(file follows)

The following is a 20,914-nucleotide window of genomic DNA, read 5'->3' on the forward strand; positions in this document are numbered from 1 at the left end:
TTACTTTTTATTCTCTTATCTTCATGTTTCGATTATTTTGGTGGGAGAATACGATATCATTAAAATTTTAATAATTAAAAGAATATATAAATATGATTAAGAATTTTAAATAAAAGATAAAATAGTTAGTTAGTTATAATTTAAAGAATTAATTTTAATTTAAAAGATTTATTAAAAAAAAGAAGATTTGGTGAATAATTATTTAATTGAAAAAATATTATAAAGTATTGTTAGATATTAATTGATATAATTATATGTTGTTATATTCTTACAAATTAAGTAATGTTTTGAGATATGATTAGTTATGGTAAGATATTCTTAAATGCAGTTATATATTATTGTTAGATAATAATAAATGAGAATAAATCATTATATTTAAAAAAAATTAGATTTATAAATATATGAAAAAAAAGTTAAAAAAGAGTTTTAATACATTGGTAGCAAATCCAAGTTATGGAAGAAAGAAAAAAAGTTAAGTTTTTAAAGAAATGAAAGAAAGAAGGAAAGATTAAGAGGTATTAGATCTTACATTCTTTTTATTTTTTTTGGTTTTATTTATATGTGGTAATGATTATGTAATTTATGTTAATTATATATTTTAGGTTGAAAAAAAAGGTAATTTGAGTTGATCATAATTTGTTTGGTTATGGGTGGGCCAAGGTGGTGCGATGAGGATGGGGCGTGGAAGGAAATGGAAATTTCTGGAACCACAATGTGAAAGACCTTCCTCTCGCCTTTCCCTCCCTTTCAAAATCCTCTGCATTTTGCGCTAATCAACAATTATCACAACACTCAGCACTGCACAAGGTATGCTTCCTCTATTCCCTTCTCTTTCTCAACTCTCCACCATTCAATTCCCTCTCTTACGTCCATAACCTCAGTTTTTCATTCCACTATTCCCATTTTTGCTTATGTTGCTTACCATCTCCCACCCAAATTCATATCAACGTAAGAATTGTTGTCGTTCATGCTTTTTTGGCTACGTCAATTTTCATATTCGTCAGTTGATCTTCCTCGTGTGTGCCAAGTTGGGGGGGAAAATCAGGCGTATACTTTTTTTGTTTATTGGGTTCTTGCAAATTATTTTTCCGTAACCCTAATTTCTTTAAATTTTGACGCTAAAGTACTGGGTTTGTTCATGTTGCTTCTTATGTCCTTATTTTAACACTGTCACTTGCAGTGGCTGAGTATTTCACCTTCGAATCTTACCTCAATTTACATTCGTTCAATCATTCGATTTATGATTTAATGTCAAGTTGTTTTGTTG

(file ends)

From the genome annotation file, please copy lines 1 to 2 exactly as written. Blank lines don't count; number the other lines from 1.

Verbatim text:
The following is a 20,914-nucleotide window of genomic DNA, read 5'->3' on the forward strand; positions in this document are numbered from 1 at the left end:
TTACTTTTTATTCTCTTATCTTCATGTTTCGATTATTTTGGTGGGAGAATACGATATCATTAAAATTTTAATAATTAAAAGAATATATAAATATGATTAAGAATTTTAAATAAAAGATAAAATAGTTAGTTAGTTATAATTTAAAGAATTAATTTTAATTTAAAAGATTTATTAAAAAAAAGAAGATTTGGTGAATAATTATTTAATTGAAAAAATATTATAAAGTATTGTTAGATATTAATTGATATAATTATATGTTGTTATATTCTTACAAATTAAGTAATGTTTTGAGATATGATTAGTTATGGTAAGATATTCTTAAATGCAGTTATATATTATTGTTAGATAATAATAAATGAGAATAAATCATTATATTTAAAAAAAATTAGATTTATAAATATATGAAAAAAAAGTTAAAAAAGAGTTTTAATACATTGGTAGCAAATCCAAGTTATGGAAGAAAGAAAAAAAGTTAAGTTTTTAAAGAAATGAAAGAAAGAAGGAAAGATTAAGAGGTATTAGATCTTACATTCTTTTTATTTTTTTTGGTTTTATTTATATGTGGTAATGATTATGTAATTTATGTTAATTATATATTTTAGGTTGAAAAAAAAGGTAATTTGAGTTGATCATAATTTGTTTGGTTATGGGTGGGCCAAGGTGGTGCGATGAGGATGGGGCGTGGAAGGAAATGGAAATTTCTGGAACCACAATGTGAAAGACCTTCCTCTCGCCTTTCCCTCCCTTTCAAAATCCTCTGCATTTTGCGCTAATCAACAATTATCACAACACTCAGCACTGCACAAGGTATGCTTCCTCTATTCCCTTCTCTTTCTCAACTCTCCACCATTCAATTCCCTCTCTTACGTCCATAACCTCAGTTTTTCATTCCACTATTCCCATTTTTGCTTATGTTGCTTACCATCTCCCACCCAAATTCATATCAACGTAAGAATTGTTGTCGTTCATGCTTTTTTGGCTACGTCAATTTTCATATTCGTCAGTTGATCTTCCTCGTGTGTGCCAAGTTGGGGGGGAAAATCAGGCGTATACTTTTTTTGTTTATTGGGTTCTTGCAAATTATTTTTCCGTAACCCTAATTTCTTTAAATTTTGACGCTAAAGTACTGGGTTTGTTCATGTTGCTTCTTATGTCCTTATTTTAACACTGTCACTTGCAGTGGCTGAGTATTTCACCTTCGAATCTTACCTCAATTTACATTCGTTCAATCATTCGATTTATGATTTAATGTCAAGTTGTTTTGTTG